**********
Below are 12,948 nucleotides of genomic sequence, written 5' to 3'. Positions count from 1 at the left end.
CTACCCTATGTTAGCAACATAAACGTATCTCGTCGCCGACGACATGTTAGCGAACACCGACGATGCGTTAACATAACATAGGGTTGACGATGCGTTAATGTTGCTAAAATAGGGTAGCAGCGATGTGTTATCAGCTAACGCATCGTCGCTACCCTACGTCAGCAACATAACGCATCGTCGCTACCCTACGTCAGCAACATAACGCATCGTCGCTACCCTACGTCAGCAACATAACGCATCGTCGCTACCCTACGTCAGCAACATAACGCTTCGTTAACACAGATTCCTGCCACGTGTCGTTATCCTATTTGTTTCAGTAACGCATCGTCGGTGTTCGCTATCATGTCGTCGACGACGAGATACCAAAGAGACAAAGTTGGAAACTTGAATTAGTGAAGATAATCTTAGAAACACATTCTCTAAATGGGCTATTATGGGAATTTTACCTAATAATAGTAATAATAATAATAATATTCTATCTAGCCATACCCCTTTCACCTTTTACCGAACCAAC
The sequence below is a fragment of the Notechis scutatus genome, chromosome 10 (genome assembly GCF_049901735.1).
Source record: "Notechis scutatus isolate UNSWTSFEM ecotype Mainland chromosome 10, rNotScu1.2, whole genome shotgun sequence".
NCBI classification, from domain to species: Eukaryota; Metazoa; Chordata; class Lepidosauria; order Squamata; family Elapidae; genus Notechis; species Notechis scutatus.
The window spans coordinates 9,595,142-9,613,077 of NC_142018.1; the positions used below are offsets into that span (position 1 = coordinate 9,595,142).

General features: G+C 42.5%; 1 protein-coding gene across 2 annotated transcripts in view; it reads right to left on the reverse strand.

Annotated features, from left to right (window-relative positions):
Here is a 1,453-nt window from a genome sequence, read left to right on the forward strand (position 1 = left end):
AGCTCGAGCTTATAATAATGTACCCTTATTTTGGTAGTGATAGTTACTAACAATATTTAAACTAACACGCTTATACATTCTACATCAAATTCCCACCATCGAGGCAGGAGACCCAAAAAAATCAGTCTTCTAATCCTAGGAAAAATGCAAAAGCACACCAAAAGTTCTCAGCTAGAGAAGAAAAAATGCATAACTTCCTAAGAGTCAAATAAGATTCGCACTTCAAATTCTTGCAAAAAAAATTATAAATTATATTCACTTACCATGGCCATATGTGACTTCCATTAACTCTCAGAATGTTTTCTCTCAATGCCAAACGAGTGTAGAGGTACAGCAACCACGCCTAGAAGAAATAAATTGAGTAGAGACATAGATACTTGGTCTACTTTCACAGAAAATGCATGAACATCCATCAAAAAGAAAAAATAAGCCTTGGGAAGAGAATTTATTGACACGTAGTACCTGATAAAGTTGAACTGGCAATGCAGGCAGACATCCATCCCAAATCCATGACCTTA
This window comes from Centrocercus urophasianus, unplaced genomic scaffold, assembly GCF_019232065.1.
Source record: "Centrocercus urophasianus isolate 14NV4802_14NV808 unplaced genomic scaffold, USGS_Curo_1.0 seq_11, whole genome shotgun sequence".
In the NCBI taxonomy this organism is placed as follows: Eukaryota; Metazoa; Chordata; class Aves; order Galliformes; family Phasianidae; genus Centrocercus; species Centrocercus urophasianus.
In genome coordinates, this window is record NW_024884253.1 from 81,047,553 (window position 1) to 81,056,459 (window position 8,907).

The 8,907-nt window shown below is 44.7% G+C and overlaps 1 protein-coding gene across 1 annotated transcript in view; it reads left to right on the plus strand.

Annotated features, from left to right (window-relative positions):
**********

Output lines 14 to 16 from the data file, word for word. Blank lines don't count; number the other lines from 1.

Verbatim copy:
In genome coordinates, this window is record NW_024884253.1 from 81,047,553 (window position 1) to 81,056,459 (window position 8,907).

The 8,907-nt window shown below is 44.7% G+C and overlaps 1 protein-coding gene across 1 annotated transcript in view; it reads left to right on the plus strand.

Annotated features, from left to right (window-relative positions):